NewBorderlands 12 oz box
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Borderlands – 12 oz box


Sometimes everything comes together at the right moment. For years, we have been working with the Borderlands Project in Nariño, Colombia, to unite farmers and improve market access in a place characterized by staunch independence and regional conflict. This year, historic peace agreements were achieved in Colombia, and growers in Nariño are forging new partnerships to process and market their exceptional coffees. There’s no better moment than right now to celebrate the success of the Borderlands Project and brew some of the best coffees from the region. This coffee combines harvest lots from two recently-formed farmer associations and has an impeccable sweetness, bearing notes of dark fruit and brown sugar.

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Tasting Notes

Dark Fruit
Brown Sugar

Roast Level

DARK 0 25 50 75 LIGHT 100 74


Natural Sundried
Natural Sundried
Pulp Natural
Pulp Natural


Varieties: Caturra, Castillo
Elevation: 1,800–2,200 meters
Availability: Through April 27th



Colombia is a country that has experienced more than five decades of conflict. Guerrilla groups have been fighting with the government for the achievement of social justice through communist ideals. As a consequence, many people have died and millions of families have been displaced. Rural areas have suffered most.

Thus, beyond geography, this political climate is part of the story of Colombian coffee. It's altered the way smallholder farmers interact with the coffee supply chain, and how we as a company have approached sourcing coffees from Colombia.

It's long been a well-known secret among coffee professionals that the region of Nariño produces the best coffees in Colombia. Yet, unlike Colombia's other coffee-growing regions, no small-scale specialty market existed. Farmers sold their coffees to two exporters working on the behalf of two large buyers paying minimum market prices. Furthermore, Nariño also had the reputation of being difficult to work in, due to heavy guerrilla activity and the independence and disaggregation of over 40,000 small farmers.

The Borderlands Project changed that. The Project was initiated by the global nonprofit Catholic Relief Services (CRS). Five years ago, they introduced us to farmers in Nariño and enlisted our advisory help—in setting up a new supply chain. In a short span of time, the Project has helped farmers successfully build a new business model of cultivating, selecting, and selling quality-differentiated coffees. For the first time, farmers are aware of the quality of their coffees and are being paid commensurate prices. Every year since, these associations of farmers are finding ways to improve the quality of the coffee and the sustainability of their farms, something there was little incentive to do previously. Also every year, we've purchased more coffee in order to support these growing associations. As the project comes to an end and farmers ready themselves to assume complete control over their supply chain, we take this opportunity to celebrate success of the project and the hard work of the people involved with the limited release Borderlands blend.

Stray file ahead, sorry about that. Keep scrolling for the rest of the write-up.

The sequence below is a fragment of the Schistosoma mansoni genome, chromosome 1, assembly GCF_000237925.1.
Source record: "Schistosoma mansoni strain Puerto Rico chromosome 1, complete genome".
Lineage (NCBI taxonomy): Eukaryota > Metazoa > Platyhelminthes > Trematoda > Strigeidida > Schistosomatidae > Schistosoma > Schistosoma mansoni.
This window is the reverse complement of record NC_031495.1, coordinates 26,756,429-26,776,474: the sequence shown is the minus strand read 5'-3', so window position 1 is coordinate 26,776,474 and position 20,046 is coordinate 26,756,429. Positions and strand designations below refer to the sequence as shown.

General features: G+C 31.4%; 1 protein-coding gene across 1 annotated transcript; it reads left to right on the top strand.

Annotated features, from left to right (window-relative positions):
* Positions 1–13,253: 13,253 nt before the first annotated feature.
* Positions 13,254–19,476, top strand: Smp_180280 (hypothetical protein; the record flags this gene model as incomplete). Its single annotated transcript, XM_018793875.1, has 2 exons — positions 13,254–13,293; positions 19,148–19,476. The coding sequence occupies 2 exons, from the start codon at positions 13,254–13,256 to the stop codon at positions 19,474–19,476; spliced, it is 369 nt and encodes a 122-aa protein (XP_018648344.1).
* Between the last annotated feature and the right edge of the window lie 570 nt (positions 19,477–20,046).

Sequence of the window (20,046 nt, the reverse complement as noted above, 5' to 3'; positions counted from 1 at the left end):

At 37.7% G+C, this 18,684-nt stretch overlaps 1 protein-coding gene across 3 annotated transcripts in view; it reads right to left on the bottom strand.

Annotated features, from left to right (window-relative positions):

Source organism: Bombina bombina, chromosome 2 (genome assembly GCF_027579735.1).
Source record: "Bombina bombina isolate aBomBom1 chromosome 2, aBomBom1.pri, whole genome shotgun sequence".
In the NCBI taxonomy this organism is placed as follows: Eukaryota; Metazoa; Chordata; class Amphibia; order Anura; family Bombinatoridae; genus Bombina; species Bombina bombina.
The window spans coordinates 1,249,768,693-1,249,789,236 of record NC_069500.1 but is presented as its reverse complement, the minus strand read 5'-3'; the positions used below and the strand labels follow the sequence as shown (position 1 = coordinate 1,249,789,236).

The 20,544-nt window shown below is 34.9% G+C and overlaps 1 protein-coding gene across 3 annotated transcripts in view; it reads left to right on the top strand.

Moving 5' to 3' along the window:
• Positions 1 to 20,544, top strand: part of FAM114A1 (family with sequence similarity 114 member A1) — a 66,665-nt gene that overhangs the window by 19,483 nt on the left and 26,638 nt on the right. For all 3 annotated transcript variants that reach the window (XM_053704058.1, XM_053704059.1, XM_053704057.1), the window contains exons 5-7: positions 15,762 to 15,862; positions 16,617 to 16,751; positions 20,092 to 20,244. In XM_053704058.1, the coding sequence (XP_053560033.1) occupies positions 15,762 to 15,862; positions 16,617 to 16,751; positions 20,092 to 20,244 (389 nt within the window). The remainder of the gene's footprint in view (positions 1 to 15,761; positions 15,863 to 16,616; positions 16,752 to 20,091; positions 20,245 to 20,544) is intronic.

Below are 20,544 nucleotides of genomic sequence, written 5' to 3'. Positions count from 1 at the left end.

After many years of negotiation, last summer, Colombia's president, Juan Manuel Santos, announced an agreement had been reached that would end civil conflict between guerrilla groups and the government. The opportunity of peace opened up certain areas of rural Colombia for visitation, areas that were previously deemed unsafe. The Borderlands Project was the first time these farmers had met a coffee buyer, and this past September was the first time their coffee buyer had ever been able to see their farms.

The country that experienced the effects of so much conflict was divided on wanting peace and believing that the agreement was too soft on war criminals, and the original deal was narrowly defeated in a popular vote. Rather than abandon the effort, stakeholders doubled down on their conversations and found compromises in order to move forward. In a time when peace seems rare, the agreement will change the lives of millions of Colombians. In the last five years, the Borderlands Project has changed the way coffee is grown and sold in Nariño, having a profound influence on the lives of farmers and the future of coffee and the potential for coffee excellence there. CRS will soon be expanding The Borderlands Project to other coffee-growing communities in need globally.